I thought I wasn’t going to connect with this playlist bc my tastes went very goth/industrial in ’99 but THERE ARE A FEW JAMS ON THERE


      i also read Life After God in the break room at work, eating my little pre-packaged snacks in the GapKids stockroom. i felt like consistently loathed by everybody who worked there, and my books DID! NOT! HELP! the book that got the most negative feedback from coworkers though was Fear & Loathing in Las Vegas, somehow.

  6. The summer of ’99…I had no idea I was about to meet my future wife, have my life flip head over heels…only to have it flip again, 18 years later, a millennial’s lifetime later. And learn to un-wife and re-life in another summer that will indelibly mark a turning point once more.

  7. I remember asking my mom for the cassette tape of … Baby One More Time. So many hours spent singing into my hairbrush, good times!

    I remember asking my mom if I could tie my shirt like Britney for school. I was 9/10. She said no. Oddly enough she let me tie my shirt when I was 12, on a trip to the grocery store. I felt really exposed and uncomfortable. Never did it again.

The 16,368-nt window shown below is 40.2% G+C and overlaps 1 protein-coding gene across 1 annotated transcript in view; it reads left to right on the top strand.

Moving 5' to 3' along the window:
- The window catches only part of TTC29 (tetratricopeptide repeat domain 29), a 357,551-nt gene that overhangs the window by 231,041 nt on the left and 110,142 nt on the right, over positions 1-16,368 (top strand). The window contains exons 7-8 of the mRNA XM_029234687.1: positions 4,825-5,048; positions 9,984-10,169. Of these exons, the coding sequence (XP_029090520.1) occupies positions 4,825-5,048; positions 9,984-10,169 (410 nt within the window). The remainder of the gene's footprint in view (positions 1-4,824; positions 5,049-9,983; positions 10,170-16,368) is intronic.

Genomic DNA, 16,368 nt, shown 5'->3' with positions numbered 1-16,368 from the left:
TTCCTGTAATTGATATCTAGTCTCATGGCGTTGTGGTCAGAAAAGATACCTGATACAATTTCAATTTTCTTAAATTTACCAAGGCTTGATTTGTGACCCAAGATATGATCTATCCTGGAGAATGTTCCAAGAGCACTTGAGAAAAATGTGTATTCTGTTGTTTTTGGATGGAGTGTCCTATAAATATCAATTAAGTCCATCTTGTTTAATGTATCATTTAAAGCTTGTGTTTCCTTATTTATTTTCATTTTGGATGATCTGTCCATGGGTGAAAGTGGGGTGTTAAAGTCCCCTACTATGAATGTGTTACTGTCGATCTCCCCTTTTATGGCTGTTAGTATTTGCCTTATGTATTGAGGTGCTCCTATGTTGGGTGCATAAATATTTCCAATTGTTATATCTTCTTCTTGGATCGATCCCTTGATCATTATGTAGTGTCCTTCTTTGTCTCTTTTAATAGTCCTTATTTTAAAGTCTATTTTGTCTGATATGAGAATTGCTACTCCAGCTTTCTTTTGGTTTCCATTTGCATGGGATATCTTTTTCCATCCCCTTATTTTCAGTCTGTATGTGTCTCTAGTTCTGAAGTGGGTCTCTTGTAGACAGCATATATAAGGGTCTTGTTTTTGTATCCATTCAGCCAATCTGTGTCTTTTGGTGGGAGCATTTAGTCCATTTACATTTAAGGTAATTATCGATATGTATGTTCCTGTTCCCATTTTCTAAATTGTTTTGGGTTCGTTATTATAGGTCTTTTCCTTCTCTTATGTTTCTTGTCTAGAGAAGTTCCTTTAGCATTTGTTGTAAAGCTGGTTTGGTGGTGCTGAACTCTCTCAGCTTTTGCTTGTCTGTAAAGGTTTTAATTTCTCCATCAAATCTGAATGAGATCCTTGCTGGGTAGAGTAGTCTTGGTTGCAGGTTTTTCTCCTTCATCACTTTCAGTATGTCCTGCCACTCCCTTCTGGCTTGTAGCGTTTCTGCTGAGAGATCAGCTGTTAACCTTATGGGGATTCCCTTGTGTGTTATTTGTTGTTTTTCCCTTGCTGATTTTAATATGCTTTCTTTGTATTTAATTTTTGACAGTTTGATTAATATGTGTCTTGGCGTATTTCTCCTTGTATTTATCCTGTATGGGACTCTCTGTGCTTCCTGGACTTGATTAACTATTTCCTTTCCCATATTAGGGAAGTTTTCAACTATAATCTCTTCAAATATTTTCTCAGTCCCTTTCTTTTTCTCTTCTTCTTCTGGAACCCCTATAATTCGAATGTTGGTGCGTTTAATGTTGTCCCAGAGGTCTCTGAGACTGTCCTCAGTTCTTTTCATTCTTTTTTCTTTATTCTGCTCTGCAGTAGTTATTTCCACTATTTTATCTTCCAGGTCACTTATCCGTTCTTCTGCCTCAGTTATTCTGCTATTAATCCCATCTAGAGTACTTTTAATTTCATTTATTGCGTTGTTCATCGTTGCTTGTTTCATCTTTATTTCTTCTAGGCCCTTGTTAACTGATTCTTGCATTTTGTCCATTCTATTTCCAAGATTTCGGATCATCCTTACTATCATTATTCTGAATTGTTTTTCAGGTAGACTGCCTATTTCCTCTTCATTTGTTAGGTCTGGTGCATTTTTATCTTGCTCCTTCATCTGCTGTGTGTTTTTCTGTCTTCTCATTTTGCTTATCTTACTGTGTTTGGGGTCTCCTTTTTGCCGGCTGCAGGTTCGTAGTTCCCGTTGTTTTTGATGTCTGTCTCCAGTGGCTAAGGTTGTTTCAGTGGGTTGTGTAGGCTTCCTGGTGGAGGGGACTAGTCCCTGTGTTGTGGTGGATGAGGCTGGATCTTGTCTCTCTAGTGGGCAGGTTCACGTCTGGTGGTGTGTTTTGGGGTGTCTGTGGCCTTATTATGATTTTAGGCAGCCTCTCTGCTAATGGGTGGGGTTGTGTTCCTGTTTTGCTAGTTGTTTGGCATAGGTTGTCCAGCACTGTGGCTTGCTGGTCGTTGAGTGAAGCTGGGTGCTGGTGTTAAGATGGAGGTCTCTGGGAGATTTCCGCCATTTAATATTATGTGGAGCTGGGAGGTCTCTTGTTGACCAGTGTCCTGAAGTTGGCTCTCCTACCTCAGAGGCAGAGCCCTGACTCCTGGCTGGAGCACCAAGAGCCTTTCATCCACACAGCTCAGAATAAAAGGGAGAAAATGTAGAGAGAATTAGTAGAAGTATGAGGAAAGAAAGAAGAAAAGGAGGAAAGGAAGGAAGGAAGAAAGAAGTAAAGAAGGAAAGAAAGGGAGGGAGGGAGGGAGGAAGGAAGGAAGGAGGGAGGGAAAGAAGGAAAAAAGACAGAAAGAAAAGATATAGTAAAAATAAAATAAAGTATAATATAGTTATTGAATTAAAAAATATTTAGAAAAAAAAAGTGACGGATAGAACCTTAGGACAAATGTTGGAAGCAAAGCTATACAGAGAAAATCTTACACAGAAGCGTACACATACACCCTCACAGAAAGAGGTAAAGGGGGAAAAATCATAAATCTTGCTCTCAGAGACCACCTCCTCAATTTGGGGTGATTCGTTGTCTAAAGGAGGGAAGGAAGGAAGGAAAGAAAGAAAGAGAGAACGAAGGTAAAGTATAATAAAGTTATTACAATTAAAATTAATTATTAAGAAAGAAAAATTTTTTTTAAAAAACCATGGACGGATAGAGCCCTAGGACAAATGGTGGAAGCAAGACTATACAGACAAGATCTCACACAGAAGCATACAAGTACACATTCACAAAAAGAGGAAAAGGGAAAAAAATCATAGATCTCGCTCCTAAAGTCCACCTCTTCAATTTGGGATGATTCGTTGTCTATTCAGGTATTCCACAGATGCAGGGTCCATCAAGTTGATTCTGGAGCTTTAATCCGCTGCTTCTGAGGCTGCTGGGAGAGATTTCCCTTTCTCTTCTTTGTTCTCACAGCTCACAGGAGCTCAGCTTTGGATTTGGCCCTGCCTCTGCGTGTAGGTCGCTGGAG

8. We are of the same vintage. I really appreciate this. The start of school shootings really changed things for high schoolers just slightly younger than us, I think, and unfortunately continues to influence the high school experience.

    After my very sheltered and quiet midwestern high school life I spent time in NYC. Some of my very, very favorite things from that era were still swinging… reclaim the streets parties and critical mass bike rides. So liberating and so much fun.

    • yes! i ended up going to college outside of NYC in the fall of 99, and then dropped out and moved to manhattan in 2000, for about seven months. then came back to the midwest for a more budget-friendly college experience. it was a very different time!